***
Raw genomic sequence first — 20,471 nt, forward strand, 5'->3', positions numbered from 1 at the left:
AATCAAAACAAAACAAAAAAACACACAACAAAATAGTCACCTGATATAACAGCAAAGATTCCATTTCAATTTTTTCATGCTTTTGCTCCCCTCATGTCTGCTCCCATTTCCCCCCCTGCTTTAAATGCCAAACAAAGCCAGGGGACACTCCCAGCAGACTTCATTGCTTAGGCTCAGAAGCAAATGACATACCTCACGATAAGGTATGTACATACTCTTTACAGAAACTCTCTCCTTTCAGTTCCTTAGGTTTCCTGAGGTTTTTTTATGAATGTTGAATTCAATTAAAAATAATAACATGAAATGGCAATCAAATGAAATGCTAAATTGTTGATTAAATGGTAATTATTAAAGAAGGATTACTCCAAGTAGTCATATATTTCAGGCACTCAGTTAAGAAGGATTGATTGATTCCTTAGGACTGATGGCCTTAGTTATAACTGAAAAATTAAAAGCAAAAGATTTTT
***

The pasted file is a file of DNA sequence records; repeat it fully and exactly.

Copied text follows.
Raw genomic sequence first — 20,471 nt, forward strand, 5'->3', positions numbered from 1 at the left:
AATCAAAACAAAACAAAAAAACACACAACAAAATAGTCACCTGATATAACAGCAAAGATTCCATTTCAATTTTTTCATGCTTTTGCTCCCCTCATGTCTGCTCCCATTTCCCCCCCTGCTTTAAATGCCAAACAAAGCCAGGGGACACTCCCAGCAGACTTCATTGCTTAGGCTCAGAAGCAAATGACATACCTCACGATAAGGTATGTACATACTCTTTACAGAAACTCTCTCCTTTCAGTTCCTTAGGTTTCCTGAGGTTTTTTTATGAATGTTGAATTCAATTAAAAATAATAACATGAAATGGCAATCAAATGAAATGCTAAATTGTTGATTAAATGGTAATTATTAAAGAAGGATTACTCCAAGTAGTCATATATTTCAGGCACTCAGTTAAGAAGGATTGATTGATTCCTTAGGACTGATGGCCTTAGTTATAACTGAAAAATTAAAAGCAAAAGATTTTT